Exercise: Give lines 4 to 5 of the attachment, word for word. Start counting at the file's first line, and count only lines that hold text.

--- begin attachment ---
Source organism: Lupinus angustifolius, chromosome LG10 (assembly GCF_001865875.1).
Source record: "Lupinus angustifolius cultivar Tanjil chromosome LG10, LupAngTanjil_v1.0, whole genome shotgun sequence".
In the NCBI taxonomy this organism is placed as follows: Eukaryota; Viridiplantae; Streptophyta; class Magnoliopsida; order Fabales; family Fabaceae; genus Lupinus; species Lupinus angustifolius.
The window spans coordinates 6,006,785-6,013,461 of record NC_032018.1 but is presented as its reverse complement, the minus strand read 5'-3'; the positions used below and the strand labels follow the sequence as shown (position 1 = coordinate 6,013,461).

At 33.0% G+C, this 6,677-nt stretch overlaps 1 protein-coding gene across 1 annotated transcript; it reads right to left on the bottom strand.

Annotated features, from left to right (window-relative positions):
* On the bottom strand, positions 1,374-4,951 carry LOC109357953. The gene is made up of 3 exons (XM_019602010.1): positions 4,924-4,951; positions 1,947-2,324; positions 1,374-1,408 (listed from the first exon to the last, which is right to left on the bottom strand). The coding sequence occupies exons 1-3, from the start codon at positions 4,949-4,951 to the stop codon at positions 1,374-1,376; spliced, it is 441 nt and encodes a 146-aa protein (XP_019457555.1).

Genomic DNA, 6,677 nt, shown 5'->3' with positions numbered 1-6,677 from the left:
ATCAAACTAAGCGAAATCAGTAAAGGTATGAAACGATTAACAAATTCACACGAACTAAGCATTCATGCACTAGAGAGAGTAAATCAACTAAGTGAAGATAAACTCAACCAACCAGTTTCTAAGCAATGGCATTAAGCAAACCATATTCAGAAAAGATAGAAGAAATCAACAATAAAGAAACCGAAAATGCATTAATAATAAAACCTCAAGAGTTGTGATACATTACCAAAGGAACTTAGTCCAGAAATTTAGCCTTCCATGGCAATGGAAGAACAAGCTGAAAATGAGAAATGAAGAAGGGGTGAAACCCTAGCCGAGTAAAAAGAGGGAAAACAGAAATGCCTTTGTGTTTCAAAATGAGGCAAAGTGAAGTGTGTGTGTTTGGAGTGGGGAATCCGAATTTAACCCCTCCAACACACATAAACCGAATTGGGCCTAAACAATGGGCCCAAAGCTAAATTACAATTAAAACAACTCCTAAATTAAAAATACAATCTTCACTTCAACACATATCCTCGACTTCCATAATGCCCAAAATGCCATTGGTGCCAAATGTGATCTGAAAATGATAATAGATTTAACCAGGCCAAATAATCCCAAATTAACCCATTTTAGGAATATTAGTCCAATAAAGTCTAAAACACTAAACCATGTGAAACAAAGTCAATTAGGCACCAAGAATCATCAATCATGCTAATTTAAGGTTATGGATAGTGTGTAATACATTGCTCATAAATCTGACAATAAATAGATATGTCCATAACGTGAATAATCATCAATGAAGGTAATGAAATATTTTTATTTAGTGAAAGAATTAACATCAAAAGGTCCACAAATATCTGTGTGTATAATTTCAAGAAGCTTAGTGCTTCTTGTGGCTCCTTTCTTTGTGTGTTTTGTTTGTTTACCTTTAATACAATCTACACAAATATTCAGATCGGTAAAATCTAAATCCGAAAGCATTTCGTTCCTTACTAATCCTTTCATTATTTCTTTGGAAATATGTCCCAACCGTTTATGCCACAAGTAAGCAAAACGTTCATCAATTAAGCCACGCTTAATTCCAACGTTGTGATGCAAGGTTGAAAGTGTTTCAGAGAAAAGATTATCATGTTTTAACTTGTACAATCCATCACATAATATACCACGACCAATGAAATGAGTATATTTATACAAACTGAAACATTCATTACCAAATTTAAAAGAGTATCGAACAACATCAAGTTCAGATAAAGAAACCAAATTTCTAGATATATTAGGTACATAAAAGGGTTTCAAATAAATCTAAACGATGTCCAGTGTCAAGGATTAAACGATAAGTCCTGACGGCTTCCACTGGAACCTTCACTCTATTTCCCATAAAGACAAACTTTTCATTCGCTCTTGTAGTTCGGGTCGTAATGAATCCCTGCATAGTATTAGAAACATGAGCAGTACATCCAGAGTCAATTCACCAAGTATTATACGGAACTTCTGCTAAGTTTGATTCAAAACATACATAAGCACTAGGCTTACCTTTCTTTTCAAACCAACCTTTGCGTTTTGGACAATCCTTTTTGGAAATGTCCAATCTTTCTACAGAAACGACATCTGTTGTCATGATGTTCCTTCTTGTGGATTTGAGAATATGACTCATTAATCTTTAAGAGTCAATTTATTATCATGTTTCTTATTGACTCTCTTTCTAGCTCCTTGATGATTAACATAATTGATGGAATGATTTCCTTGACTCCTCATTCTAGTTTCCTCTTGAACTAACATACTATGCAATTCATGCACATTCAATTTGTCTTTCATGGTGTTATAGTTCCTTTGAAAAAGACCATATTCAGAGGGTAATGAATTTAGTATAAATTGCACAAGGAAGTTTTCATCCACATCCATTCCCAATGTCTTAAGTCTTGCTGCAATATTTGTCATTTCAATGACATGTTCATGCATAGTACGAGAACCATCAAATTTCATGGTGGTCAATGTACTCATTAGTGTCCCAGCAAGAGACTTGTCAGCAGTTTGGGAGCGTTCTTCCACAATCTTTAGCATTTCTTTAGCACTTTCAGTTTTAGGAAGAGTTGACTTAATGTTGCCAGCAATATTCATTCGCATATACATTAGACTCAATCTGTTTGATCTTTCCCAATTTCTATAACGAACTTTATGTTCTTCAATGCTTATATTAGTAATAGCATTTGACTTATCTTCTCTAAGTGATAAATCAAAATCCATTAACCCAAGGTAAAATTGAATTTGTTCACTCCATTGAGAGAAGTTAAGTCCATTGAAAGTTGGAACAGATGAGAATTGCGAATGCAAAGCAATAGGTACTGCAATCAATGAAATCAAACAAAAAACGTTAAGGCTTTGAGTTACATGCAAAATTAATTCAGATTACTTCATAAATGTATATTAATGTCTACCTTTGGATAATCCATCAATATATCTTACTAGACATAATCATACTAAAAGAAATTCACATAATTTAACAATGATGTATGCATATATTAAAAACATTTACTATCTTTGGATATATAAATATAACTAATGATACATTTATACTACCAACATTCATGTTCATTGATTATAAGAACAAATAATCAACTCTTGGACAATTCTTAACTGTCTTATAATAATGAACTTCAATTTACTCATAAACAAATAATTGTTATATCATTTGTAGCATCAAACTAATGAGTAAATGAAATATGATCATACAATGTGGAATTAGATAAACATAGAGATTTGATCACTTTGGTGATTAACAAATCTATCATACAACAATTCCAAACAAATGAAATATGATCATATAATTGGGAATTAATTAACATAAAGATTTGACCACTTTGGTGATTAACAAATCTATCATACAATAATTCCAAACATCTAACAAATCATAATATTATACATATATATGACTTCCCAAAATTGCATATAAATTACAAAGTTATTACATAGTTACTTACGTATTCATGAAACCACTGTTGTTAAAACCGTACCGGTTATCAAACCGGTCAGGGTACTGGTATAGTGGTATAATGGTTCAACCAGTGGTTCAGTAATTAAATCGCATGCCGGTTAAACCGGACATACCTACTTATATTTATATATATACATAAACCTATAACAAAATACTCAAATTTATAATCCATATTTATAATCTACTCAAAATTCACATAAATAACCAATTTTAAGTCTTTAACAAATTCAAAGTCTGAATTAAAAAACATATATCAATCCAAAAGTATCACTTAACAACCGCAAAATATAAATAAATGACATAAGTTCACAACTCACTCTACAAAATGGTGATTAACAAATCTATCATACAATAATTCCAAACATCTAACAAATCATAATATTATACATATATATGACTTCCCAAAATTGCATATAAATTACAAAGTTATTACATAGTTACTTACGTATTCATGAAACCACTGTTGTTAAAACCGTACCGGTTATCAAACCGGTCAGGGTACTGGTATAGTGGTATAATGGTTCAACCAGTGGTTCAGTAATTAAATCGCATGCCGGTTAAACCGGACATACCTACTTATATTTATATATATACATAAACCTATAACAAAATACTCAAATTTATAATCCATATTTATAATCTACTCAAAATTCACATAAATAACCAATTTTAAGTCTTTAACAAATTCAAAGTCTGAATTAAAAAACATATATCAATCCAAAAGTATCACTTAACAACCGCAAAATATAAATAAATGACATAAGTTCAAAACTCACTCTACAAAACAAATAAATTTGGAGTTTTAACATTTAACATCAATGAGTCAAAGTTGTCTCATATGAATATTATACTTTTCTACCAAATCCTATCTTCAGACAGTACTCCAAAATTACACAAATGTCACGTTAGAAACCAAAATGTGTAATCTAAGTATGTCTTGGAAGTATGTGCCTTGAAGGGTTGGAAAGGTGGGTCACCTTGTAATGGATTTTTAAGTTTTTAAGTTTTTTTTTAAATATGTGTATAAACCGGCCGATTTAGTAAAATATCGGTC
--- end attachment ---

The window spans coordinates 6,006,785-6,013,461 of record NC_032018.1 but is presented as its reverse complement, the minus strand read 5'-3'; the positions used below and the strand labels follow the sequence as shown (position 1 = coordinate 6,013,461).

At 33.0% G+C, this 6,677-nt stretch overlaps 1 protein-coding gene across 1 annotated transcript; it reads right to left on the bottom strand.